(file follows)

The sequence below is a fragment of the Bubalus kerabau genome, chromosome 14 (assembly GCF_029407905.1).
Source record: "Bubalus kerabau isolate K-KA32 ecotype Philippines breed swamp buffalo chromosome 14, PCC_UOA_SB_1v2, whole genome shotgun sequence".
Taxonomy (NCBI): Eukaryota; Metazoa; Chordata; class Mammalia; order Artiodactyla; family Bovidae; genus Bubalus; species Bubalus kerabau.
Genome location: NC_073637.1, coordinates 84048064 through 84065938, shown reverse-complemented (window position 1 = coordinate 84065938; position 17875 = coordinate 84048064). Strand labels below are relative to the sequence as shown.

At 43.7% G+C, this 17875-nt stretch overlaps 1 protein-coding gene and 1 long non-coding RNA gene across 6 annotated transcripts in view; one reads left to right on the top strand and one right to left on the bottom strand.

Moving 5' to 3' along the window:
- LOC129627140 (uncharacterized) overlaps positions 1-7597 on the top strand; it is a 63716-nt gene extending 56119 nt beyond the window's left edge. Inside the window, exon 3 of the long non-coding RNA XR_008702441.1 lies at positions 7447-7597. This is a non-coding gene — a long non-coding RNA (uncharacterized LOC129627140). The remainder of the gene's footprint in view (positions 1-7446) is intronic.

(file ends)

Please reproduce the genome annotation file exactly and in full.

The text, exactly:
The sequence below is a fragment of the Bubalus kerabau genome, chromosome 14 (assembly GCF_029407905.1).
Source record: "Bubalus kerabau isolate K-KA32 ecotype Philippines breed swamp buffalo chromosome 14, PCC_UOA_SB_1v2, whole genome shotgun sequence".
Taxonomy (NCBI): Eukaryota; Metazoa; Chordata; class Mammalia; order Artiodactyla; family Bovidae; genus Bubalus; species Bubalus kerabau.
Genome location: NC_073637.1, coordinates 84048064 through 84065938, shown reverse-complemented (window position 1 = coordinate 84065938; position 17875 = coordinate 84048064). Strand labels below are relative to the sequence as shown.

At 43.7% G+C, this 17875-nt stretch overlaps 1 protein-coding gene and 1 long non-coding RNA gene across 6 annotated transcripts in view; one reads left to right on the top strand and one right to left on the bottom strand.

Moving 5' to 3' along the window:
- LOC129627140 (uncharacterized) overlaps positions 1-7597 on the top strand; it is a 63716-nt gene extending 56119 nt beyond the window's left edge. Inside the window, exon 3 of the long non-coding RNA XR_008702441.1 lies at positions 7447-7597. This is a non-coding gene — a long non-coding RNA (uncharacterized LOC129627140). The remainder of the gene's footprint in view (positions 1-7446) is intronic.